As polyphagous insects, B-biotype and T. vaporariorum can adjust their digestive enzymes to adapt to changing nutrient conditions of their host plant(s) in a very short time (Lei et al. 2006; Zhang et al. 2008). Bemisia tabaci begins to metabolize sucrose just 3 h after being transferred from cotton to pumpkin (Gerling and Lindenbaum 1991). It was confirmed that the ALPs in tissues of these two species were also significantly affected 4 h after host switching. The ALP activities in tissues of both species were activated and maintained at a relatively high level after they were switched to the preferred host; they were initially actively expressed on the preferred host and then suppressed after transfer to an unsuitable host. Insects benefit from ALP and low titers are harmful to the insect's well being, which explains why some insecticides target ALPs (Tripathi 1982; Misbahuddin and Ehteshamuddin 2000). Furthermore, some plant secondary substances are able to inhibit ALP and so reduce food utilization (Nathan 2006; Nathan et al. 2007). It can therefore be inferred that activated ALP can help B-biotype and T. vaporariorum feed on their preferred host, while inhibition of ALP will reduce the effective use of food sources and result in death on unsuitable hosts. In contrast, the ALP activities in tissues of B-biotype and T. vaporariorum were also inhibited in the T-CO test, but both species performed well on cotton. It was reported that when the B-biotype and T. vaporariorum were transferred from tomato to cotton, cabbage, and maize the contents of trehalose from both species decreased significantly on cotton only (Lei et al. 2006). Since sucrose is the precursor to trehalose production in B-biotype and T. vaporariorum, it was assumed that there a correlation exists between inhibited ALP and low contents of trehalose in both species on cotton.

It was stated that changes in diet were reflected in salivary composition of various Heteroptera and Homoptera (Miles 1987). Also, it was found that different host plants can alter hemipteran salivary protein profiles (Habibi et al. 2001). It was confirmed that different host species can significantly affect the ALP activities in the tissues and saliva of B-biotype and T. vaporariorum. Generally, B. tabaci B-biotype maintained higher ALP activities in tissues and saliva than T. vaporariorum from different host colonies. Moreover, significantly higher ALP activities were found in the tissues and saliva of the Bbiotype in cabbage compared with those in tomato (144% and 142%, respectively). Again, this may indicate that a high level of ALP can help the B-biotype to be more competitive than T. vaporariorum. Interestingly, like the trend in the host transfer tests, cotton plants negatively affected ALP activities in the tissues of both species (31% and 62%, P<0.001), but both species from cotton maintained a significantly higher salivary ALP activity (125% and 184%, P<0.001) compared with those from tomato. It was reported that B-biotype stress can result in sucrose accumulation in cotton leaves (Lin et al. 2000). In plant cells, sucrose is synthesized de novo from uridine 5′diphosphoglucose (UDPGIc) and fructose-6-phosphate (Fru-6-P) in a sequence of two reactions catalyzed by sucrose phosphate synthase (SPS, EC and sucrose-phosphate phosphatase (SPP, EC Since SPP and ALP are closely related and share a similar function (to hydrolyze phosphate esters), it was hypothesized that salivary ALP, which is injected into plant tissue by whiteflies, may be used to generate more food, i.e. sucrose. B-biotype may use ALP to interfere with plant photosynthesis and thereby modify the food source to benefit themselves. Salivary components of B. tabaci B-biotype nymphs (Costa et al. 1993b; van de Ven 2000) and adult males (De Barro and Khan, 2007) may induce plant damage, such as tomato irregular ripening and squash silverleaf syndrome. However, B-biotype and T. vaporariorum salivary ALP may not induce such systemic responses because T. vaporariorum adults, which are capable of ALP injection, do not induce these symptoms.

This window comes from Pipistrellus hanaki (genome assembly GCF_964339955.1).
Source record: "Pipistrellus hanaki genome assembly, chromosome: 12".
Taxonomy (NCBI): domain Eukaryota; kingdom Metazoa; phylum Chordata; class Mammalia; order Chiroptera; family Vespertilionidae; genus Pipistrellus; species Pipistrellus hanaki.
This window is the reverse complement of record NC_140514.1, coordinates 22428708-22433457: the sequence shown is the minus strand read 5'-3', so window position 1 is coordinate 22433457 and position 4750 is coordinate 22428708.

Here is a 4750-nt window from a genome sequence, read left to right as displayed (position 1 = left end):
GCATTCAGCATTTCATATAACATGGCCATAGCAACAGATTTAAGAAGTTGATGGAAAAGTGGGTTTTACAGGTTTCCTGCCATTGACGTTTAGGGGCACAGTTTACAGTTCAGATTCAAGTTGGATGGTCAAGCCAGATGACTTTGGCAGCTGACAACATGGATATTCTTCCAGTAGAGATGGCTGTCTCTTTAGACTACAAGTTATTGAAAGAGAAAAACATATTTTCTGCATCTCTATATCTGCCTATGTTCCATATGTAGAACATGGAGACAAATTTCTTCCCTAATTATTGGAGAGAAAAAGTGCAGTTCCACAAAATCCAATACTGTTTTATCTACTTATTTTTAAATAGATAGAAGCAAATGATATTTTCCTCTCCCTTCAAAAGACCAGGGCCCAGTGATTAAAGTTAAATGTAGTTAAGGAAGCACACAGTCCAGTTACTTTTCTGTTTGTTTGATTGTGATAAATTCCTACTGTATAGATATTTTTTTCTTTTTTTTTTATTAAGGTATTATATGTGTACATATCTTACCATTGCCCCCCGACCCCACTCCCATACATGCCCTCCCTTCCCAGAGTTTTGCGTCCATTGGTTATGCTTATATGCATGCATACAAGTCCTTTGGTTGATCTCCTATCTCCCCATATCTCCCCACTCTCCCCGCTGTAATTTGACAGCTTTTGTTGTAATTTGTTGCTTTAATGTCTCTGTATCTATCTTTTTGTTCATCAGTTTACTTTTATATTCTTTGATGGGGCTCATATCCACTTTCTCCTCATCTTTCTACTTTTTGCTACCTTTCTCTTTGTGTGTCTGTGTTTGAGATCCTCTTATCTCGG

In north China, the B-biotype has largely replaced T. vaporariorum (Lin et al. 2007). Whiteflies disperse from the greenhouse to the field crop in the spring and frequently switch among host plants during summer and fall. We have shown that ALP activities in tissues and saliva of these two whitefly species were involved in sucrose metabolism, which can help whiteflies feed on different plants. In addition, the B-biotype showed a greater ability than T. vaporariorum to utilize ALP, which may help us understand the mechanisms aiding invasion, host adaptation and competition among whiteflies.


We thank Dr. Gang Wu of our laboratory and Dr. Paul De Barro (CSIRO Entomology, 120 Meiers Road, Indooroopilly, Queensland, 4068, Australia) for reviewing the original manuscript. We are grateful to anonymous reviewers for providing invaluable suggestions for the manuscript's improvement. This work was funded by the National Basic Research and Development Program of China, Grant No. 2009CB119200, and the National Key Technology Research and Development Program of China, Grant No. 2006BAD08A18.



alkaline phosphatase



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This is an open access paper. We use the Creative Commons Attribution 3.0 license that permits unrestricted use, provided that the paper is properly attributed.
Ying Yan, Lu Peng, Wan-Xue Liu, Fang-Hao Wan, and Marvin K. Harris "Host Plant Effects on Alkaline Phosphatase Activity in the Whiteflies, Bemisia tabaci Biotype B and Trialeurodes vaporariorum," Journal of Insect Science 11(9), 1-13, (1 January 2011).
Received: 2 September 2009; Accepted: 1 March 2010; Published: 1 January 2011
greenhouse whitefly
silverleaf whitefly
sucrose metabolism